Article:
The Order of

The probe was disclosed Thursday, following the dismissal earlier this month of Albrecht Boeselager, the order's grand chancellor, amid reports of a policy row over the use of condoms.

It has been suggested that Boeselager was deemed too liberal by Cardinal Raymond Burke, a prominent American conservative figure who acts as the order's liaison with the Vatican.

Burke has been outspoken in his disapproval of Francis' efforts to reform Church teaching on questions related to the family, marriage and divorce.

Conservatives say condom use -- a hotly debated issue given efforts to prevent AIDS in Africa and elsewhere -- violates Church teaching, though it has been deemed acceptable in some cases by Francis and his predecessor Benedict XVI.

In a thinly-veiled rebuke of the pontiff late Friday, the Order said the replacement of Boeselager "is an act of internal governmental administration" that "falls solely within its competence".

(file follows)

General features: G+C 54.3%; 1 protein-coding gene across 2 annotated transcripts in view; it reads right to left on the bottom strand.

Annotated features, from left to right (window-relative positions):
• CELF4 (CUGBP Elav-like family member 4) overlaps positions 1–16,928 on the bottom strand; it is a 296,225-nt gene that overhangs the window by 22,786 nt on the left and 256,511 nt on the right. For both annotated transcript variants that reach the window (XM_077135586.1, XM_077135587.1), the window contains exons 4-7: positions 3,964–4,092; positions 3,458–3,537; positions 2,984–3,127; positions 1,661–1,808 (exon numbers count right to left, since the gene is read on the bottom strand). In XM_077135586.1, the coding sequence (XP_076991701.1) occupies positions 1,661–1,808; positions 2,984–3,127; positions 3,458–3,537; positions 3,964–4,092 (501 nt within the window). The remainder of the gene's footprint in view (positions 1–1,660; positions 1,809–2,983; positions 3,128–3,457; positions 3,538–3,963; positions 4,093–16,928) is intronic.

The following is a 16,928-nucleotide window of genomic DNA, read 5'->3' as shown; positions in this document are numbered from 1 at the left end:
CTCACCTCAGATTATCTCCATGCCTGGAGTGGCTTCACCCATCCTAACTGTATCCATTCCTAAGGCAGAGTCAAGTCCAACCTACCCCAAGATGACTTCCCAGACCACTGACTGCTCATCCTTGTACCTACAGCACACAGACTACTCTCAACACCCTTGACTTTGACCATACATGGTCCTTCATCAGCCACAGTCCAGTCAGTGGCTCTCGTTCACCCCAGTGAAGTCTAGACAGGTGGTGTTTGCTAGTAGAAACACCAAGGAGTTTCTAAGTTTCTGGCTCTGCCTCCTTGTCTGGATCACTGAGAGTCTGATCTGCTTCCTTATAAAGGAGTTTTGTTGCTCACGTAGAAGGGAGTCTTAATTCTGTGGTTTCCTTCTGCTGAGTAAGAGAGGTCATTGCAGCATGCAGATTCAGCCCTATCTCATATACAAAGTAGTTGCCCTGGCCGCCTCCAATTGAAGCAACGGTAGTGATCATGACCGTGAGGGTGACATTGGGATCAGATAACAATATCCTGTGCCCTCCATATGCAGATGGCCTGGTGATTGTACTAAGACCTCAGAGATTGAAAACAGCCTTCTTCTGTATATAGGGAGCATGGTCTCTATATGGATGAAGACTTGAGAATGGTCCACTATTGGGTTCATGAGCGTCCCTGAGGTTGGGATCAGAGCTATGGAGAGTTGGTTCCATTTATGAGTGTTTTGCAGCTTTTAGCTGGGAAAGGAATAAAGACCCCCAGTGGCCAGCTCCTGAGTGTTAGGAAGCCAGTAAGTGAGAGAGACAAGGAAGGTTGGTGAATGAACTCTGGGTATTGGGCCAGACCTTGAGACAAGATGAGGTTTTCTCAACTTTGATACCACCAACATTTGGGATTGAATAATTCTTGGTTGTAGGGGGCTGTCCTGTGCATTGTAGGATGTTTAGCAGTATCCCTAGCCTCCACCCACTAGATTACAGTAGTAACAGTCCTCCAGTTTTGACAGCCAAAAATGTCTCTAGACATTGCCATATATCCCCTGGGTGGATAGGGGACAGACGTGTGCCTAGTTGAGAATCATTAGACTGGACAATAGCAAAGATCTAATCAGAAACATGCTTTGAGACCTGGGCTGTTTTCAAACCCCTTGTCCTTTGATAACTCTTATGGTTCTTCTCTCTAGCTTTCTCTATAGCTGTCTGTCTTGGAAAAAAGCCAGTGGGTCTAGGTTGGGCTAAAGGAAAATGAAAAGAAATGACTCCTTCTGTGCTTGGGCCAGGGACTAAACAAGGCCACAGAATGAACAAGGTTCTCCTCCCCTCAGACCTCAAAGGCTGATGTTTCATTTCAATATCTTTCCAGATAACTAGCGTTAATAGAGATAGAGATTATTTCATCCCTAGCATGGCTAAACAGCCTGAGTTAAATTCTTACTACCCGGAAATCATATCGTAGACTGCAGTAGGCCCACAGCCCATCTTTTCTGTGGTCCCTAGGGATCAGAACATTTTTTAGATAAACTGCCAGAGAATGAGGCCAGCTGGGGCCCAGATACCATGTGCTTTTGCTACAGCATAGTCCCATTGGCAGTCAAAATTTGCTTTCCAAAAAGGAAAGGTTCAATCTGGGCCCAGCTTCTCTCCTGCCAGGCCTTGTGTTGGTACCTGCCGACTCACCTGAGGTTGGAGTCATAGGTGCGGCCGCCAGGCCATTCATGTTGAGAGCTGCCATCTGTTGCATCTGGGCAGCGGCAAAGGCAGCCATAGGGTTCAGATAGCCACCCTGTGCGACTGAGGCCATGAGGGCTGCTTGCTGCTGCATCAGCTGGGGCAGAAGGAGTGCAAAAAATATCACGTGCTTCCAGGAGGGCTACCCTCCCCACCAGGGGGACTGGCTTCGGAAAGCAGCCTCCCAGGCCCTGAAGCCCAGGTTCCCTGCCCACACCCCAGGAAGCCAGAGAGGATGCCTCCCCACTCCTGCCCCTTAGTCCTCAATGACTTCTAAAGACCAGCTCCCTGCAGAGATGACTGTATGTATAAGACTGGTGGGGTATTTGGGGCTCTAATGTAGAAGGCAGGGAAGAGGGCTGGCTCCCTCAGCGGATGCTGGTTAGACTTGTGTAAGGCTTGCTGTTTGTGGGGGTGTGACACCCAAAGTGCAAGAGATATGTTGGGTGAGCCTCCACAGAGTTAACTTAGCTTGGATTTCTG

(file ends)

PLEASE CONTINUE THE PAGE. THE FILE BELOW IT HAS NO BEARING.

Alluding to the five member panel of inquiry announced by Francis, it said: "The Grand Master respectfully clarified the situation yesterday evening in a letter to the Supreme Pontiff, laying out the reasons why the suggestions made by the Secretariat of State were unacceptable."

The statement added: "He assured the Holy Father of his filial devotion and asked the pontiff for the Apostolic Blessing, both for him and for the Sovereign Order of Malta."

The Order of Malta dates back to the Crusades and was founded in Jerusalem in 1048 as a community of hospitals caring for the sick.

It was recognised by the pope in 1113, and now operates in 120 countries, managing hospitals and clinics, with 13,500 members and 100,000 employees and volunteers.